"Bayou Bill" Scifres
Dedicated to the conservation and enjoyment of Indiana's natural resources
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Cookin' Game is a Part of Hunting
Copyright © 2002 by Bill Scifres

A strange thing happened to my pot of rabbit dumplings the other day. It became a pot of cream of rabbit-dumpling soup. But that's not all bad, I thought--licking the juice off my chin. And what, you may ask, do pots of rabbit dumplings or cream of rabbit-dumpling soup have to do with hunting which is on the minds of thousands of Hoosier outdoors folks. Easy question, coach! These dishes--and hundreds of others that utilize wild game birds and animals as prime ingredients--are our best motivation for hunting. This drive motivated our pilgrim forefathers to hunt and it seems safe to say the bill of fare probably would have been fairly skimpy for that first Thanksgiving had not somebody hunted.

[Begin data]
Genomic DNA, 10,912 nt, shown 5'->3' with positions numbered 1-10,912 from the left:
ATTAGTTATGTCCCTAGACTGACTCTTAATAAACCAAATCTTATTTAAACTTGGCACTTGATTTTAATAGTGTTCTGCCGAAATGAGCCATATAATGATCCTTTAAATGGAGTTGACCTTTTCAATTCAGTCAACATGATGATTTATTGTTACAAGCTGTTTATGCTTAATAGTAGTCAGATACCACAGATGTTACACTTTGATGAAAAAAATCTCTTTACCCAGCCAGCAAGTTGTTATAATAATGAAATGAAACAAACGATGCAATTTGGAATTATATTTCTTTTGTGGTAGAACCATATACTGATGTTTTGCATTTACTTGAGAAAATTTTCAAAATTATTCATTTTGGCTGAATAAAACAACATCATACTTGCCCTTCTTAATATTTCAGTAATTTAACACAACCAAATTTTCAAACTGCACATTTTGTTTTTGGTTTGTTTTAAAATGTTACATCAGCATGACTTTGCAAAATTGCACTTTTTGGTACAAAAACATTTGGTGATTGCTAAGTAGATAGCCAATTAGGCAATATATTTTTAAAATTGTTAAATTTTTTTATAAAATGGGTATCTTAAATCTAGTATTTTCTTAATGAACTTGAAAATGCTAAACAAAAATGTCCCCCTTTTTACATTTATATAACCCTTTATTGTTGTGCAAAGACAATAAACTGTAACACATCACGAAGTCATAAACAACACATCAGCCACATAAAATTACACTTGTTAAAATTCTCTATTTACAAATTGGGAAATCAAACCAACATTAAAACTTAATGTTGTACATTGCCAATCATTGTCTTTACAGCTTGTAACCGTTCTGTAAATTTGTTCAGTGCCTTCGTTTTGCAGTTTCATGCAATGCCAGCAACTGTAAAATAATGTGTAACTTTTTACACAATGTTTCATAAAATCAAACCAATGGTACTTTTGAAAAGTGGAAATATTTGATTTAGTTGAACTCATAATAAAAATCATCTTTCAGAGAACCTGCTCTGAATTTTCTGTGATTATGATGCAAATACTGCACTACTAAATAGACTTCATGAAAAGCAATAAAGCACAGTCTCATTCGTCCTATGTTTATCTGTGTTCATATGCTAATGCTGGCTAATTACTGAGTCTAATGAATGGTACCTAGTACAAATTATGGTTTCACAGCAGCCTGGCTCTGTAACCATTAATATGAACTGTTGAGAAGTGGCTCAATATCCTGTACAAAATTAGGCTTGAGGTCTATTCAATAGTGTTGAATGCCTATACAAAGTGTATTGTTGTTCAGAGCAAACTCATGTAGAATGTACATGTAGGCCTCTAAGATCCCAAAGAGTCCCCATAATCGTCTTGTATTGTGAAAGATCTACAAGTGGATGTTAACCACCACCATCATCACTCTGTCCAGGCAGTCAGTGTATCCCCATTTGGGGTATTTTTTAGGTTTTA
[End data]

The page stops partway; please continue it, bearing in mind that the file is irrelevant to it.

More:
"And God blessed them, and God said to them, Be fruitful, and multiply, and replenish the earth, and subdue it; and have dominion over the fish of the sea, and over the fowl of the air, and over every living thing that moveth upon the earth."--Genesis 1:28.

Now, back to those rabbit dumplings, but first I must explain that I have never pooh-poohed drop dumplings. They are very good. But I grew up on rolled out dumplings and that is my preference. For some time I have had a hankerin' for some good old, Southern Indiana rabbit dumplings. So I decided to do it. Here's how:

I placed one fat rabbit (seven pieces, four legs and three back pieces with kidneys--surrounded by fat--still attached) in a sauce pan and sprinkled the meat liberally with salt before covering it with cold water and adding three tablespoons of olive oil. I covered the pan with a snug lid, turned the heat to medium to bring the water to a slow boil, then turned it down to simmer for about one hour. The meat was turned occasionally to assure equal cooking for all pieces, especially the back legs and the back pieces.